TL;DR: My friends asked me to make custom light up costume headbands for them in the style of Naruto… so I did. I 3D printed channels through which I fed electroluminescent wire to make logos of their favorite DJ’s. While the project is simple in concept, I needed to dust off a bunch of tools I hadn’t utilized in a while to complete it. While I’m not quite finished with these, I’m too excited about how the project is looking NOT to share.
In the anime Naruto, the characters wear headbands to protect their foreheads while they fight. My friends wanted ones that light up for their costumes, and asked if I could help. If you want to skip over a lot of unnecessary detail, just go to the gallery at the bottom where I put the build photos 😛
El wire is a fantastic way to add lighting effects to projects since it is very bendable, easy to install, and does not require any programming at all (just add power!). Before this project, I hadn’t played with electroluminescent (el) wire for years, so I was excited to jump back in. The technology has become a lot more common and widely available than I remember—there’re tons of vendors for wire and the requisite DC to AC inverters. Unfortunately, the inverters still make an annoying high pitched buzz whenever they’re on.
In terms of the mechanical design, the headband was very simple. I created a base in Fusion 360 CAD to reuse in each version with a different logo. The majority of my time has actually been spent optimizing the image preparation pipeline. To go from a 2D-logo to a cut channel, the process I went through was as follows:
- Prepare an outline image in Gimp (a free Photoshop competitor). The easiest way I found to do this was by using the fuzzy select tool to select the outline of the image I wanted to convert, then using the stroke selection tool.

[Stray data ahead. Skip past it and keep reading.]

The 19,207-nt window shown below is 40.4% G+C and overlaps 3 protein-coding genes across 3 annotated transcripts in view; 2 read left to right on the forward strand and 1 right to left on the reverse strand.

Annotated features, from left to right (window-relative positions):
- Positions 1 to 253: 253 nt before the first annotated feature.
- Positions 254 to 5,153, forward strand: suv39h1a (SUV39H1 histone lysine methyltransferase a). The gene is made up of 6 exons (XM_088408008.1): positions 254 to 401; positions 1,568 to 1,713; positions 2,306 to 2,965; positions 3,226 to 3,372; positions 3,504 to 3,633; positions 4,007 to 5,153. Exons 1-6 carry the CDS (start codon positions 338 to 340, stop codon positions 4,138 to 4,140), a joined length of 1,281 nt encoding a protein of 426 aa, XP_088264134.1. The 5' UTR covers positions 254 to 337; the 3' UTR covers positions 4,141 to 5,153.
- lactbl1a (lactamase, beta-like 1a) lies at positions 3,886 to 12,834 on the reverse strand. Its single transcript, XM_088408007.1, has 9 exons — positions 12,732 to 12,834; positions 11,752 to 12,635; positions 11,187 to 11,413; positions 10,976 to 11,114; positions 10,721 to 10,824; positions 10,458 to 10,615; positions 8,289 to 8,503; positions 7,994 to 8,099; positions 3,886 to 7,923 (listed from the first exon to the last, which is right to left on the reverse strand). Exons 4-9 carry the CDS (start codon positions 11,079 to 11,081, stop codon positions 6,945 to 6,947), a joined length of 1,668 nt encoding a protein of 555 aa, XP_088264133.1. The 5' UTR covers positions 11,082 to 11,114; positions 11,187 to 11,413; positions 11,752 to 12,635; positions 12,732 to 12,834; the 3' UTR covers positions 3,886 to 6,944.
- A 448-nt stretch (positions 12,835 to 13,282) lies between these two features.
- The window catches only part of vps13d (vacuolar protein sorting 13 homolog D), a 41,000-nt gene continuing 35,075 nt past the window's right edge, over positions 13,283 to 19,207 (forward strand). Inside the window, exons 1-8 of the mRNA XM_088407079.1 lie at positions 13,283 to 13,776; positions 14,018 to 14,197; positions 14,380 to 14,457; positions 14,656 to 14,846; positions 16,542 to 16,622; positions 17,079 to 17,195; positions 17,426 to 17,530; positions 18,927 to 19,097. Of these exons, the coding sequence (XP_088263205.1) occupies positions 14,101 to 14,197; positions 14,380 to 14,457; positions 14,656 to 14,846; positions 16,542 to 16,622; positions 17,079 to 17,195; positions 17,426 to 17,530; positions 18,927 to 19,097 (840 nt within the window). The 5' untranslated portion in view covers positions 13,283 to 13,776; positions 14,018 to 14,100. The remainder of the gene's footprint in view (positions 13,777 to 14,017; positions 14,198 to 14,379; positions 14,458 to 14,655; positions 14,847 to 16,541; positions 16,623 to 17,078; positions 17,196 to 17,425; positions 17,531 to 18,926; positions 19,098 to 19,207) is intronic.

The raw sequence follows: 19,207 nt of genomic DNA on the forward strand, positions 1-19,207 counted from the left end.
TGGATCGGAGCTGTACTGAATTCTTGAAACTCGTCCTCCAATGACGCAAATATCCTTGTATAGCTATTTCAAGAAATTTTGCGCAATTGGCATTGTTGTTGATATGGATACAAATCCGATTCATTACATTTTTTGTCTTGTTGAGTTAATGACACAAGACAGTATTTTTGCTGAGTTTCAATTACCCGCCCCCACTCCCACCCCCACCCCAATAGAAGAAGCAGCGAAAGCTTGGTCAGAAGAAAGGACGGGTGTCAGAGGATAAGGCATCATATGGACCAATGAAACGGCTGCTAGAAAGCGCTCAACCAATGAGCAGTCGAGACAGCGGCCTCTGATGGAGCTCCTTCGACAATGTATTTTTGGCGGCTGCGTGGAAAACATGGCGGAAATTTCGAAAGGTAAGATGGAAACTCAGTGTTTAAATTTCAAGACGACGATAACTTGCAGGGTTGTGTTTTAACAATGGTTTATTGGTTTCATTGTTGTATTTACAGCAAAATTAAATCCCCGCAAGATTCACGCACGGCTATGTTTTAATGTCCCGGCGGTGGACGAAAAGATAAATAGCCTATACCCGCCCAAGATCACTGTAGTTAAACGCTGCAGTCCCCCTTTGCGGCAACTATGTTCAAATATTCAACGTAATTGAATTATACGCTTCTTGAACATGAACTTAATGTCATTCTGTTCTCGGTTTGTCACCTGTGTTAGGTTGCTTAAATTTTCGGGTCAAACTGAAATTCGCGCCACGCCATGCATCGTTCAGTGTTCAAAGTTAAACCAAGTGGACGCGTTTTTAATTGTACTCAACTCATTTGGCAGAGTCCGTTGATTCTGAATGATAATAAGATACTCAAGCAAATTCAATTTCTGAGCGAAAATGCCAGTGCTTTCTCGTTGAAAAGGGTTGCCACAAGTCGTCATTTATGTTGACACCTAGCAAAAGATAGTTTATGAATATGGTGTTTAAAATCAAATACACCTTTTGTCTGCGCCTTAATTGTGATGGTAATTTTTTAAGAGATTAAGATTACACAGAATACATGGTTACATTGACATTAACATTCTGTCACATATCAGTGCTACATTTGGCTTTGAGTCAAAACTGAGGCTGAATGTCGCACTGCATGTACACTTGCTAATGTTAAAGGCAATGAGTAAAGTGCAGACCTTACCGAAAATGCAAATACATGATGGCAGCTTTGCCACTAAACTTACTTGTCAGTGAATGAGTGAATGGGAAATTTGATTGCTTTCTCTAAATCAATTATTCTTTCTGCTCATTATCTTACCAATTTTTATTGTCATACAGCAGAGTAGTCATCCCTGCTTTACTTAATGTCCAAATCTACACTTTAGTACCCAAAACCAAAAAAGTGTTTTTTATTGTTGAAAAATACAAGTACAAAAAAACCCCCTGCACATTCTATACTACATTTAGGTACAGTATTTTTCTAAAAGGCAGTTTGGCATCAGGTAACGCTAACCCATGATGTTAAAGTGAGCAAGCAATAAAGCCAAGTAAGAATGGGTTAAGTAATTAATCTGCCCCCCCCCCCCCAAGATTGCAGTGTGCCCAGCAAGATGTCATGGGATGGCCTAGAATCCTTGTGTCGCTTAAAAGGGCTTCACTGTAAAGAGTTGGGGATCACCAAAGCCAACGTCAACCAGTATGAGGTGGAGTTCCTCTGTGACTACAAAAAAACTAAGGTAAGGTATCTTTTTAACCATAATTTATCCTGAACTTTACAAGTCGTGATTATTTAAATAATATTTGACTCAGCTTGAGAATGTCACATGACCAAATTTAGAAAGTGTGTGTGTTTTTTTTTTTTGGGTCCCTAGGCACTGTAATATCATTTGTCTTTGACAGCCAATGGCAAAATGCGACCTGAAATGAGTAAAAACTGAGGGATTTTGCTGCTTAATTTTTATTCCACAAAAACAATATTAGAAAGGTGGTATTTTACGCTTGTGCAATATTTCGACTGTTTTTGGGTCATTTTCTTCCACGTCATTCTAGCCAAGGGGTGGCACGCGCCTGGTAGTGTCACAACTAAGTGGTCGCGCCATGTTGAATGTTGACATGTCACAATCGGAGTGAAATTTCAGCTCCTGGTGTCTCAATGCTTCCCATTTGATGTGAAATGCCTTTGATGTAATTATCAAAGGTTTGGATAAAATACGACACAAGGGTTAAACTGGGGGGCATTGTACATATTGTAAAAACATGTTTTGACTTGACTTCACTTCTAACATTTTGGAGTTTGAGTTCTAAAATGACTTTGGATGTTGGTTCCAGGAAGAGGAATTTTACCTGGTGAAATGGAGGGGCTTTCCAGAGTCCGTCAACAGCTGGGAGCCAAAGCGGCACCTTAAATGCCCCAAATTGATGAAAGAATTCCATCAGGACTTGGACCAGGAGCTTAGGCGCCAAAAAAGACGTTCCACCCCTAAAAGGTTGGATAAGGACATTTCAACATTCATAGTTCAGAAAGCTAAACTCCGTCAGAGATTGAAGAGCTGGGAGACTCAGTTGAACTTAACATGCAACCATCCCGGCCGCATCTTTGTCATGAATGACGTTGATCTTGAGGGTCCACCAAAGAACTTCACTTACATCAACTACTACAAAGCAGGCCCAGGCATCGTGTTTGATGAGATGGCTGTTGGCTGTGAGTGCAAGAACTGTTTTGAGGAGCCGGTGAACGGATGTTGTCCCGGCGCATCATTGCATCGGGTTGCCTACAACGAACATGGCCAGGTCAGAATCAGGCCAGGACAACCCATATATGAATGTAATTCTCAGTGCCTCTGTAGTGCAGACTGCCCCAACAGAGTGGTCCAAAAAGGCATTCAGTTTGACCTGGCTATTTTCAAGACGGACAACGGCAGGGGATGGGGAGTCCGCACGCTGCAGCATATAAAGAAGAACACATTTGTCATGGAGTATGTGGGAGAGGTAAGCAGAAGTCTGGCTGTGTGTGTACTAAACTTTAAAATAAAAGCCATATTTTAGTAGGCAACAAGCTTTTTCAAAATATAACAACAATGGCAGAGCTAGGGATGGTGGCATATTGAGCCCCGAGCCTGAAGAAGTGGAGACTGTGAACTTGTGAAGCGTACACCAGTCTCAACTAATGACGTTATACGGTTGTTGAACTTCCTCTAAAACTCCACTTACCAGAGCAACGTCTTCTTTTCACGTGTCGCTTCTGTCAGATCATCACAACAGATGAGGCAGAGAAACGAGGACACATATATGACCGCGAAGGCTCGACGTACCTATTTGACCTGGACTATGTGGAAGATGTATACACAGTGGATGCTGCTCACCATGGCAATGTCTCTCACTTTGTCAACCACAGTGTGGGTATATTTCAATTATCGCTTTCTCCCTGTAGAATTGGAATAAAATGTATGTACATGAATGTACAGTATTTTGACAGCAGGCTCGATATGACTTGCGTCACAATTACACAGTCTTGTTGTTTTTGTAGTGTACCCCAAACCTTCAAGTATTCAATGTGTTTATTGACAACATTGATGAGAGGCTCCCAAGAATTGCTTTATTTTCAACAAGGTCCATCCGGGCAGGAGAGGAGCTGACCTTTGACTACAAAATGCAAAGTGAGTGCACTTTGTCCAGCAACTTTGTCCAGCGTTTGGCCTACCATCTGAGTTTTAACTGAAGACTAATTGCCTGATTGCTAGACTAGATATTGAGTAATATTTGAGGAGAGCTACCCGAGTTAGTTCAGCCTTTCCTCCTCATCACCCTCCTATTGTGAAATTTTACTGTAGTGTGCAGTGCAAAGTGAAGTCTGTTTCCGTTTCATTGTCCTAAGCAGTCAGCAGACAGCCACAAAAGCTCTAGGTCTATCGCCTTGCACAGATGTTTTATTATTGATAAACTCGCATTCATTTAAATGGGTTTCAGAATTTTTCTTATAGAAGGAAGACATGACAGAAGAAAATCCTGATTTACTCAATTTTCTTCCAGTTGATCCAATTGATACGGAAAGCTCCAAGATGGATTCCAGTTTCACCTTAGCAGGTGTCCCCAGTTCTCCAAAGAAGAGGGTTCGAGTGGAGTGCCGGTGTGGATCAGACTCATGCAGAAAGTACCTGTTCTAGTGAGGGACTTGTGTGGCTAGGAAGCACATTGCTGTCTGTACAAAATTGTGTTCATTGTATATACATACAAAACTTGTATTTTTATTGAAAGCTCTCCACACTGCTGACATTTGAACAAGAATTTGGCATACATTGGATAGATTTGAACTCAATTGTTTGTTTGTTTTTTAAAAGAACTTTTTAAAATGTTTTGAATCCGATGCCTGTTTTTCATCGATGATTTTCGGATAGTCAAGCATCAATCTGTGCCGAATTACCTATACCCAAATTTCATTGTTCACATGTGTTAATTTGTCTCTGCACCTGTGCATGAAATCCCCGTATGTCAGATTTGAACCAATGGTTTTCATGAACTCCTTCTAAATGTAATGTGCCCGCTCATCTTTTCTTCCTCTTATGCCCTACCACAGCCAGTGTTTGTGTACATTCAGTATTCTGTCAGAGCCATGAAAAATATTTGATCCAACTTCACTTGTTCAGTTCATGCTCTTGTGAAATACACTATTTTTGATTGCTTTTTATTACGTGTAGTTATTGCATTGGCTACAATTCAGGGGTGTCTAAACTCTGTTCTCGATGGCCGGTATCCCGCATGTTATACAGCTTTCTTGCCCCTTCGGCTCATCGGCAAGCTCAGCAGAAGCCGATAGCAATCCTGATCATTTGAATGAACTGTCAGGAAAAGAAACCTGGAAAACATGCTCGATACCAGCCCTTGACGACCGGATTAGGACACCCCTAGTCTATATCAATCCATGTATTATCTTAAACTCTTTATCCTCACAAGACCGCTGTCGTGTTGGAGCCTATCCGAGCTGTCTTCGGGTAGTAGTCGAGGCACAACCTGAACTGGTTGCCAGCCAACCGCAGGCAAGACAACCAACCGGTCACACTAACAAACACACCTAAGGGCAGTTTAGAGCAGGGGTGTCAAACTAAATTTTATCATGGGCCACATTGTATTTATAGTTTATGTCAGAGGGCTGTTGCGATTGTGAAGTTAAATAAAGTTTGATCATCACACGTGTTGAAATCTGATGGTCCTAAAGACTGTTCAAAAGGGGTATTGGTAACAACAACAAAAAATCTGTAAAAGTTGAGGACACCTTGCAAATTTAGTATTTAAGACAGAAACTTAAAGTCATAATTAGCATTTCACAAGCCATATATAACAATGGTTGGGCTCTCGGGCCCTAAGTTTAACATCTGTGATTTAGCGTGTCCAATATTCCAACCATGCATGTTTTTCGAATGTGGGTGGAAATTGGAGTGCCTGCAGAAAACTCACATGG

- After saving the image as a bitmap in Gimp, I imported the file in Inkscape (similar to Adobe Illustrator) and stroked the bitmap to a path. I resized the vector image to fit my headband base, and manually edited the nodes until all parts of the path were approximately 2.5mm in width to fit my el wire.
- Initially, I was exporting vector images as 2D CAD-friendly DXF files. However, I made the groundbreaking discovery that Fusion 360 actually lets you directly import and use SVG files. Using the vector files (svg) directly is a lot more computationally friendly and MUCH easier to work with. For example, the dxf version of the Illenium logo had upwards of 670 line elements, whereas the svg file had two curves.
- Within Fusion 360, I directly extruded the imported drawing. Next, I did a few manipulations with the combine and move bodies menu to create a “positive” model of the channel I wanted to CUT from the headband.
- One of the limitations of working with el wire is that there is a minimum bend radius before you can actually break the wire and cause shorts. Unfortunately, since I was making headbands most of the detailed bends weren’t physically possible to make in a single piece. To maintain sharp edges required for the logo designs, I created pass through holes. This allows me to bend the wire in an unsightly loop where it can’t be seen in the final product. Positive models of the pass through holes were created by extruding cylinders from behind the headband up to the channel model.
- Lastly, I created some “channels” on the back of the headbands to accommodate the loops. In an early prototype, I created actual channels out of spline sketches, but that proved to be a lot of work for no reason. Now, I’ve simply created large inset areas that can fit the el wire loops. It’s much less effort to achieve the same result. The positives for this were extruded initially as separate bodies to the channels so I could shift them backward about 0.8mm before joining to the rest of the positive channel model.
- A simple combine, export as STL, and slicing in Cura resulted in a pretty decent print, if I do say so myself ;).
The first prototype I printed was in black PLA before I received this gorgeous silk silver shiny PLA made by Hatchbox on Amazon. I quickly realized that I didn’t have a great way of making the fabric for the bands since I don’t have any sewing skills. I am incredibly lucky to have super talented parents (check out my dad’s website here… he’s much more artistically talented than I am: www.bounsaypipathsouk.com) who are always willing to help. I Facetime called them to explain what I was making and mailed them my first sample. A few days later, I received some photos of my prototype solidly attached to a custom headband they made, and should receive them next week :D.
While there are still a few improvements left for me to make before I deliver my final product, I’m pretty stoked at how well the project has turned out so far, and just couldn’t wait to share.
As promised, here’s a gallery of the build: